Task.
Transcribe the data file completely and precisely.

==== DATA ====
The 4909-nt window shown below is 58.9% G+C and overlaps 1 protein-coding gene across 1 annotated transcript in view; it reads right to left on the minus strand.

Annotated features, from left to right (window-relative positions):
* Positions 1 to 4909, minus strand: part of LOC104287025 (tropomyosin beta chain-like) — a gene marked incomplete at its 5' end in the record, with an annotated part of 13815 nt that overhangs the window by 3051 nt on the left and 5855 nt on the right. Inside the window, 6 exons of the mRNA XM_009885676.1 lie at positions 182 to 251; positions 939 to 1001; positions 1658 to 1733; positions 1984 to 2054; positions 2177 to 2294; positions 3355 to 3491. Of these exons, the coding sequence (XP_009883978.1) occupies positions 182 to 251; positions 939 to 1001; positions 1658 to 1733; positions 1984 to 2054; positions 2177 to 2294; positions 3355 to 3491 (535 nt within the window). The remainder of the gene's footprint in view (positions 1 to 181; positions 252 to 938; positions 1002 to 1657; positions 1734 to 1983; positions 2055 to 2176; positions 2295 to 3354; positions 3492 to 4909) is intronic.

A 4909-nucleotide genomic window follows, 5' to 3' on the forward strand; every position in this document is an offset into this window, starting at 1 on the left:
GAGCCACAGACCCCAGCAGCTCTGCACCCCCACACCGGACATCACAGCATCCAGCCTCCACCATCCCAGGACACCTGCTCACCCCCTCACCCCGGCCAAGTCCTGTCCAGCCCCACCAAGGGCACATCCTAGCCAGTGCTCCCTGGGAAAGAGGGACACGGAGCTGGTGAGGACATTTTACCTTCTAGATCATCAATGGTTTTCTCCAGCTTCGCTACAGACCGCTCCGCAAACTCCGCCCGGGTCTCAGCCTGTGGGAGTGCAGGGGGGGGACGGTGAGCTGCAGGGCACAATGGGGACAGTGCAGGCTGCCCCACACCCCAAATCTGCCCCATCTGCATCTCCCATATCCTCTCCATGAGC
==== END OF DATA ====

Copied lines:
The 4909-nt window shown below is 58.9% G+C and overlaps 1 protein-coding gene across 1 annotated transcript in view; it reads right to left on the minus strand.

Annotated features, from left to right (window-relative positions):
* Positions 1 to 4909, minus strand: part of LOC104287025 (tropomyosin beta chain-like) — a gene marked incomplete at its 5' end in the record, with an annotated part of 13815 nt that overhangs the window by 3051 nt on the left and 5855 nt on the right. Inside the window, 6 exons of the mRNA XM_009885676.1 lie at positions 182 to 251; positions 939 to 1001; positions 1658 to 1733; positions 1984 to 2054; positions 2177 to 2294; positions 3355 to 3491. Of these exons, the coding sequence (XP_009883978.1) occupies positions 182 to 251; positions 939 to 1001; positions 1658 to 1733; positions 1984 to 2054; positions 2177 to 2294; positions 3355 to 3491 (535 nt within the window). The remainder of the gene's footprint in view (positions 1 to 181; positions 252 to 938; positions 1002 to 1657; positions 1734 to 1983; positions 2055 to 2176; positions 2295 to 3354; positions 3492 to 4909) is intronic.

A 4909-nucleotide genomic window follows, 5' to 3' on the forward strand; every position in this document is an offset into this window, starting at 1 on the left:
GAGCCACAGACCCCAGCAGCTCTGCACCCCCACACCGGACATCACAGCATCCAGCCTCCACCATCCCAGGACACCTGCTCACCCCCTCACCCCGGCCAAGTCCTGTCCAGCCCCACCAAGGGCACATCCTAGCCAGTGCTCCCTGGGAAAGAGGGACACGGAGCTGGTGAGGACATTTTACCTTCTAGATCATCAATGGTTTTCTCCAGCTTCGCTACAGACCGCTCCGCAAACTCCGCCCGGGTCTCAGCCTGTGGGAGTGCAGGGGGGGGACGGTGAGCTGCAGGGCACAATGGGGACAGTGCAGGCTGCCCCACACCCCAAATCTGCCCCATCTGCATCTCCCATATCCTCTCCATGAGC